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MIT’s Laser-Pointing Platform Could Help CubeSats Transmit Large Amounts of Data to Earth

MIT has developed a new laser-pointing platform that may help launch small satellites into the high-rate data game.

A new laser-pointing platform developed at MIT may help launch miniature satellites called CubeSats into the high-rate data game. (Photo: Jennifer Chu)

Since 1998, nearly 2,000 shoebox-sized satellites called CubeSats have been sent into space. Owing to their tiny frame and the fact that they can be produced using off-the-shelf parts, CubeSats are considerably more affordable to construct and launch than conventional behemoths that cost hundreds of millions of dollars.

CubeSats have revolutionized satellite technology, as they can be launched in droves to economically monitor large areas of the Earth’s surface. But as more and more capable miniaturized instruments enable CubeSats to capture very detailed images, the miniature spacecraft finds it hard efficiently convey large amounts of data down to Earth, because of size and power limitations.

The new laser-pointing platform for CubeSats, which is described in the journal Optical Engineering, allows CubeSats to downlink data using fewer onboard resources at considerably higher rates than is presently possible. Instead of sending down just a few images each time a CubeSat flies over a ground station, the satellites should be able to downlink numerous high-resolution images with each flyby.

To obtain valuable insights from Earth observations, hyperspectral images, which take images at many wavelengths and create terabytes of data, and which are really hard for CubeSats to get down, can be used. But with a high-rate lasercom system you’d be able to send these detailed images down quickly. And I think this capability will make the whole CubeSat approach, using a lot of satellites in orbit so you can get global and real-time coverage, more of a reality.

Kerri Cahoy, Study Co-Author and Associate Professor of Aeronautics and Astronautics, MIT

Cahoy, who is the Rockwell International Career Development Associate Professor at MIT, is a co-author on the paper, along with graduate student Ondrej Cierny, who is the lead author.

Beyond radio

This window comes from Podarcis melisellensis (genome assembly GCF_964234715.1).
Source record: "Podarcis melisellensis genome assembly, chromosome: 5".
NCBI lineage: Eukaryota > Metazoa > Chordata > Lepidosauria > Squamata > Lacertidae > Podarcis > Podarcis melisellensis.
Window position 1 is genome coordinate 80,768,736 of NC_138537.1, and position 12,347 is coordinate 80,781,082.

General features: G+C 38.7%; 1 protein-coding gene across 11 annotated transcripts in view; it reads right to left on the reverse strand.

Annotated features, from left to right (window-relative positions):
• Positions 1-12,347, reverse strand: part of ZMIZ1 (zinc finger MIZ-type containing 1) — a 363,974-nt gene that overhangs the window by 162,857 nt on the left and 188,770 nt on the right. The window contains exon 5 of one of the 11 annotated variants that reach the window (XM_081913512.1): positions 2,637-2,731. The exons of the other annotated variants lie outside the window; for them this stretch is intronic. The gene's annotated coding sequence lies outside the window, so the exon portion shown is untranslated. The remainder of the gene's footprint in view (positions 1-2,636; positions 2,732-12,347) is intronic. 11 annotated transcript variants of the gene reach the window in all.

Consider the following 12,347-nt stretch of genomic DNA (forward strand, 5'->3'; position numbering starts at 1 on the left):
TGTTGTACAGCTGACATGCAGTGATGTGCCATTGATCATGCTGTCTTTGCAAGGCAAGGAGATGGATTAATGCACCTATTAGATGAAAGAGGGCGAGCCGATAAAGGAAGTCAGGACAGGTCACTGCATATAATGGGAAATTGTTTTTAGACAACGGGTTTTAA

Satellites usually downlink data via radio waves, which for higher rate-links are transmitted to large ground antennas. Every big satellite in space communicates within high-frequency radio bands that enable them to convey large amounts of data rapidly. But bigger satellites can house the larger antenna dishes or arrays required to support a high rate downlink. CubeSats are extremely small, and also have limited access to frequency bands that could handle high-rate links.

“Small satellites can’t use these bands, because it requires clearing a lot of regulatory hurdles, and allocation typically goes to big players like huge geostationary satellites,” Cahoy says.

Furthermore, the transmitters vital for high-rate data downlinks can use more power than small satellites can accommodate while still aiding a payload. Therefore, scientists have examined lasers as an alternative method of communication for CubeSats, as they are considerably more compact in size and are more power efficient, packing a lot more data in their closely focused beams.

But laser communications also pose a major challenge: As the beams are a lot narrower than the beams from radio waves, it takes greater precision to point the beams at a receiver on the ground.

“Imagine standing at the end of a long hallway and pointing a fat beam, like a flashlight, at a bullseye target at the other end,” Cahoy says. “I can wiggle my arm a bit, and the beam will still hit the bullseye. But if I use a laser pointer instead, the beam can easily move off the bullseye if I move just a little bit. The challenge is to keep the laser on the bullseye even if the satellite wiggles.”

Color, diverted

NASA’s Optical Communications and Sensor Demonstration uses a CubeSat laser communications system that fundamentally tips and tilts the whole satellite to align its laser beam with a ground station. But this steering system entails time and resources, and to realize a higher data rate, a more robust laser—which can use a large fraction of the satellite’s power and produce substantial amounts of heat onboard—is desirable.